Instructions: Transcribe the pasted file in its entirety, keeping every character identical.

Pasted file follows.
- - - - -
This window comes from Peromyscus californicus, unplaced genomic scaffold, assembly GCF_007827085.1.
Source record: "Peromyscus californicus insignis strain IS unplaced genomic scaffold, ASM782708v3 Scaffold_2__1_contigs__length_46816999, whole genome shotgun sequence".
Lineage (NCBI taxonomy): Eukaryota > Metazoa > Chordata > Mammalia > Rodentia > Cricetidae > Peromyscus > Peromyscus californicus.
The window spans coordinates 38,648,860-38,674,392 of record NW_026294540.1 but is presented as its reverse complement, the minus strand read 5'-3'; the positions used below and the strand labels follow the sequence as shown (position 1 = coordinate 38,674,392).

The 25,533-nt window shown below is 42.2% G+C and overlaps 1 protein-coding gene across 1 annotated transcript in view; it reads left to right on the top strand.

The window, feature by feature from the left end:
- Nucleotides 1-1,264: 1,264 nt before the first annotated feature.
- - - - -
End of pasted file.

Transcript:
This window comes from Peromyscus californicus, unplaced genomic scaffold, assembly GCF_007827085.1.
Source record: "Peromyscus californicus insignis strain IS unplaced genomic scaffold, ASM782708v3 Scaffold_2__1_contigs__length_46816999, whole genome shotgun sequence".
Lineage (NCBI taxonomy): Eukaryota > Metazoa > Chordata > Mammalia > Rodentia > Cricetidae > Peromyscus > Peromyscus californicus.
The window spans coordinates 38,648,860-38,674,392 of record NW_026294540.1 but is presented as its reverse complement, the minus strand read 5'-3'; the positions used below and the strand labels follow the sequence as shown (position 1 = coordinate 38,674,392).

The 25,533-nt window shown below is 42.2% G+C and overlaps 1 protein-coding gene across 1 annotated transcript in view; it reads left to right on the top strand.

The window, feature by feature from the left end:
- Nucleotides 1-1,264: 1,264 nt before the first annotated feature.